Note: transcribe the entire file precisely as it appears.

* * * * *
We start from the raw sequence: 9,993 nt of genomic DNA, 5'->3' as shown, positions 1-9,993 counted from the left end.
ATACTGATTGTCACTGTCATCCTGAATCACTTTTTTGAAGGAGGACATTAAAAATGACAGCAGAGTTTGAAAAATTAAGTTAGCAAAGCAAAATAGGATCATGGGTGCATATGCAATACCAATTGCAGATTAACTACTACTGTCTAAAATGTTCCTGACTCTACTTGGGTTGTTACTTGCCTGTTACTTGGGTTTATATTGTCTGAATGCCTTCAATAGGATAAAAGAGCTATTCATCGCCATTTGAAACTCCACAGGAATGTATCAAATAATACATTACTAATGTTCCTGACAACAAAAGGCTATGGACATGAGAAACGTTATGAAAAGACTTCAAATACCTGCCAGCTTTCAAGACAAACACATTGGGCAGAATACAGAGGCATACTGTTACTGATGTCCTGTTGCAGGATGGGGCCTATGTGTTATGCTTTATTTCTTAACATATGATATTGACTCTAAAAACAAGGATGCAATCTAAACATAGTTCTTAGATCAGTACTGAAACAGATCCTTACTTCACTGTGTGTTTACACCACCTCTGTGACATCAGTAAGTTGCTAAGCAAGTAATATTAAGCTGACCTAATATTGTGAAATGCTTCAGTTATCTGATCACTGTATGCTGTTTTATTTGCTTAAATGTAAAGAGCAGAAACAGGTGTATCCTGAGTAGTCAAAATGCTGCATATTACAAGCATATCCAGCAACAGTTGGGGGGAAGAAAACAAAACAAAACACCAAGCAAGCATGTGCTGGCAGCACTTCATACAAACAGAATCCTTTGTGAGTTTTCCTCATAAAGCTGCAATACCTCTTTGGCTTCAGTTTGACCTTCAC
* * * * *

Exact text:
We start from the raw sequence: 9,993 nt of genomic DNA, 5'->3' as shown, positions 1-9,993 counted from the left end.
ATACTGATTGTCACTGTCATCCTGAATCACTTTTTTGAAGGAGGACATTAAAAATGACAGCAGAGTTTGAAAAATTAAGTTAGCAAAGCAAAATAGGATCATGGGTGCATATGCAATACCAATTGCAGATTAACTACTACTGTCTAAAATGTTCCTGACTCTACTTGGGTTGTTACTTGCCTGTTACTTGGGTTTATATTGTCTGAATGCCTTCAATAGGATAAAAGAGCTATTCATCGCCATTTGAAACTCCACAGGAATGTATCAAATAATACATTACTAATGTTCCTGACAACAAAAGGCTATGGACATGAGAAACGTTATGAAAAGACTTCAAATACCTGCCAGCTTTCAAGACAAACACATTGGGCAGAATACAGAGGCATACTGTTACTGATGTCCTGTTGCAGGATGGGGCCTATGTGTTATGCTTTATTTCTTAACATATGATATTGACTCTAAAAACAAGGATGCAATCTAAACATAGTTCTTAGATCAGTACTGAAACAGATCCTTACTTCACTGTGTGTTTACACCACCTCTGTGACATCAGTAAGTTGCTAAGCAAGTAATATTAAGCTGACCTAATATTGTGAAATGCTTCAGTTATCTGATCACTGTATGCTGTTTTATTTGCTTAAATGTAAAGAGCAGAAACAGGTGTATCCTGAGTAGTCAAAATGCTGCATATTACAAGCATATCCAGCAACAGTTGGGGGGAAGAAAACAAAACAAAACACCAAGCAAGCATGTGCTGGCAGCACTTCATACAAACAGAATCCTTTGTGAGTTTTCCTCATAAAGCTGCAATACCTCTTTGGCTTCAGTTTGACCTTCAC